Interest Rate Outlook

As expected, the Bank of Canada held its overnight rate at 1 per cent at its March 1st meeting. In the absence of nascent geo-political risk and the soaring loonie, the stronger than expected pace of economic growth may have alone been enough to push the Bank to raise rates at its next meeting in April. However, the risk posed to the global economy by a still evolving situation in the MENA region along with the anti-inflationary (and potentially growth-subduing) impact of the loonie’s rise will likely see the Bank erring on the side of caution and therefore holding rates steady until the summer. Once the Bank resumes rate increases, we expect the overnight rate to rise from one per cent to between 1.75 and 2 per cent by end of 2011.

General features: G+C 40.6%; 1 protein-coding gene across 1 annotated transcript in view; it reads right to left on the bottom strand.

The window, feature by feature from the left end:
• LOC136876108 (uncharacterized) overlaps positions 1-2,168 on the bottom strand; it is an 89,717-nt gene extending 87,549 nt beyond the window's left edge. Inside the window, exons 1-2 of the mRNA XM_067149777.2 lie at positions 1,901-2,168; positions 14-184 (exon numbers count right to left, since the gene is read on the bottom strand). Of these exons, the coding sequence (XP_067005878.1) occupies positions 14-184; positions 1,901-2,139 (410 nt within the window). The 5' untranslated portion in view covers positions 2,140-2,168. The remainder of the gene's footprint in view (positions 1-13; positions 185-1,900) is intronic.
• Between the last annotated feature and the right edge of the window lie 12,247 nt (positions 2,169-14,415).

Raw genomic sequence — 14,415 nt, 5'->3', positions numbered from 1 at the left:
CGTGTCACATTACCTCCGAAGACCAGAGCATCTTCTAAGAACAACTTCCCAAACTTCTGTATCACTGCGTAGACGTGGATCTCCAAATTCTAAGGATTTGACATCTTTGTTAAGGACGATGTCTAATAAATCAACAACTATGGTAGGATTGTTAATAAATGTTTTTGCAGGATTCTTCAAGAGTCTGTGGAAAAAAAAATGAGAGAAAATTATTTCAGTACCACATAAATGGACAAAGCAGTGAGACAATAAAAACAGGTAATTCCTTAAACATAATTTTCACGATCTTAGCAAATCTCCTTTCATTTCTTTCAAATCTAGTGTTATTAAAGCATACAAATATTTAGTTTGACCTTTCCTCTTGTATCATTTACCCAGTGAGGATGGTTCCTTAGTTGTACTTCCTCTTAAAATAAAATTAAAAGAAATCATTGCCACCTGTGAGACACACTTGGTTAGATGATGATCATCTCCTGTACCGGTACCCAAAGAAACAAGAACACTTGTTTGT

A much improved economic outlook has prompted a steepening of both the Canadian and US yield curves, with large movements occurring in the 5-10 year maturities. However, some of the increase has been offset by growing risk aversion as investors flee back into safe assets to wait out events in the MENA region. The unpredictability (in both the severity and duration) of this still developing situation should translate to volatility in bond yields going forward, but we maintain that Canadian interest rates will ultimately end the year higher.